by Mike Ratliff
“Behold, my servant whom I have chosen, my beloved with whom my soul is well pleased. I will put my Spirit upon him, and he will proclaim justice to the Gentiles. He will not quarrel or cry aloud, nor will anyone hear his voice in the streets; a bruised reed he will not break, and a smoldering wick he will not quench, until he brings justice to victory; and in his name the Gentiles will hope.” (Matthew 12:18-21 ESV)
Pride is the natural state of man. The lost person is driven by it. After salvation, the believer is a new creation (2 Corinthians 5:17). This state of being is very different from that of the natural man. Pride still exists in the believer and its method of operation within is to utilize the flesh to seek personal fulfillment through self-focused behavior. Pride can mimic humble behavior in order for self to be seen as “humble.”
However, God does not simply save a person then leave them to mature unto Christlikeness on their own. No, He uses the process of personal sanctification, which is synergistic. We become more mature in Christ as we work with God in His plan to crush our pride and remake us into humble, Christlike believers. Having been involved in many “debates” and “arguments” that began as debates on this blog and others, I have come to realize that God was using those experiences to shape my character and teach me that winning these debates means little if my actions to do so were conceived of and carried out by my pride resulting in willful and stubborn behavior.
It makes little difference if the one(s) I was debating were also being willful and stubborn resulting in battles of self-defense against attacks on me personally. That was no excuse to return in kind. Jonathan Edwards is one of my favorite theologians. He is probably the greatest theologian ever produced in America. He understood this dilemma we have to defend the truth, but not with flesh driven, willful and stubborn behavior. We are to defend the truth, not self. We can only do this as our Lord did if we have within us a God-given peace and joy with our focus on God and His glory. Then we will have our Lord’s character becoming more and more manifest in us where we will, like Him, not break a bruised reed or quench a smoldering wick. To act towards others with a willful and stubborn behavior is to operate from pride, not humility. The following is an excerpt from Jonathan Edwards’ Charity and It’s Fruits Sermon 7 – The Spirit of Charity is an Humble Spirit. Please prayerfully read it.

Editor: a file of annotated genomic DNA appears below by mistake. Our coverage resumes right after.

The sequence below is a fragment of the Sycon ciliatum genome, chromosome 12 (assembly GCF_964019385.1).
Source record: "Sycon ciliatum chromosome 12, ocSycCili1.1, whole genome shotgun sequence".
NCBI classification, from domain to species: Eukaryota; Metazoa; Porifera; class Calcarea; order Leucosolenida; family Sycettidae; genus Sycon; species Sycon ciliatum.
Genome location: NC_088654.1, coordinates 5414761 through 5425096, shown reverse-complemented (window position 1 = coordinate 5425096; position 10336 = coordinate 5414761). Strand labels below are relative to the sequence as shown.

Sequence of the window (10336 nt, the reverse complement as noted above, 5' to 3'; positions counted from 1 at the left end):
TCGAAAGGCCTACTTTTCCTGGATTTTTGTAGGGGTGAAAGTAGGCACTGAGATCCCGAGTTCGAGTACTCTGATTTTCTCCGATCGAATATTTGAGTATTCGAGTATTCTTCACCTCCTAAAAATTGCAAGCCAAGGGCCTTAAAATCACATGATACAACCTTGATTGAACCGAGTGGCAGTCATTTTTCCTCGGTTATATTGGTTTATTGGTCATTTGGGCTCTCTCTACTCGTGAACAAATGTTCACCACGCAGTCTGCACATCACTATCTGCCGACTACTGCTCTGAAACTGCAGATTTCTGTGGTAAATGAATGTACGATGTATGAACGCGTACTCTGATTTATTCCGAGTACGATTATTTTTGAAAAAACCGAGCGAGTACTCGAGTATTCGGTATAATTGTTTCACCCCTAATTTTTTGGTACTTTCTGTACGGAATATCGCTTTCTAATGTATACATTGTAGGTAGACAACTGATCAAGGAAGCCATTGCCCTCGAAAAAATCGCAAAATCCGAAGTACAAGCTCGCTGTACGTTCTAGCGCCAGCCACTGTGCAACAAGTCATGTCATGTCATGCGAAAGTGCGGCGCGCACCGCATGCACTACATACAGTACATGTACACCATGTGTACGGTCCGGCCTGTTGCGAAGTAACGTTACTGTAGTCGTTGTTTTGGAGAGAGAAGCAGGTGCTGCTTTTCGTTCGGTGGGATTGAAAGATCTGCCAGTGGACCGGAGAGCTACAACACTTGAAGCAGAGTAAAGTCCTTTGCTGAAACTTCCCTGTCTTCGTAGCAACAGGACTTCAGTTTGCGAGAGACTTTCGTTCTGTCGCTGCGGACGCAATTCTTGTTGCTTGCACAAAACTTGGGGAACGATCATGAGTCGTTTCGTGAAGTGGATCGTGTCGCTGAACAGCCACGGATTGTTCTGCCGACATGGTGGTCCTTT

Humility tends also to prevent a willful and stubborn behavior. They that are under the influence of an humble spirit will not set up their own will either in public or private affairs. They will not be stiff and inflexible, and insist that everything must go according to what they happen first to propose, and manifest a disposition by no means to be easy, but to make all the difficulty they can, and to make others uneasy as well as themselves, and to prevent anything being done with any quietness, if it be not according to their own mind and will. They are not as some that the apostle Peter describes (2 Pet. 2:10), presumptuous and self-willed, always bent on carrying their own points, and, if this cannot be done, then bent on opposing and annoying others. On the contrary, humility disposes men to be of a yielding spirit to others, ready, for the sake of peace, and to gratify others, to comply in many things with their inclinations, and to yield to their judgments wherein they are not inconsistent with truth and holiness. A truly humble man is inflexible in nothing but in the cause of his Lord and Master, which is the cause of truth and virtue. In this he is inflexible, because God and conscience require it. But in things of lesser moment, and which do not involve his principles as a follower of Christ, and in things that only concern his own private interests, he is apt to yield to others. And if he sees that others are stubborn and unreasonable in their willfulness, he does not allow that to provoke him to be stubborn and willful in his opposition to them, but he rather acts on the principles taught in such passages as Rom. 12:19; 1 Cor. 6:7; Mat. 5:40, 41; “Dearly beloved, avenge not yourselves, but rather give place unto wrath.” “Why do ye not rather take wrong? why do ye not rather suffer yourselves to be defrauded?” “If any man will sue thee at the law, and take away thy coat, let him have thy cloak also. And whosoever shall compel thee to go a mile, go with him twain.”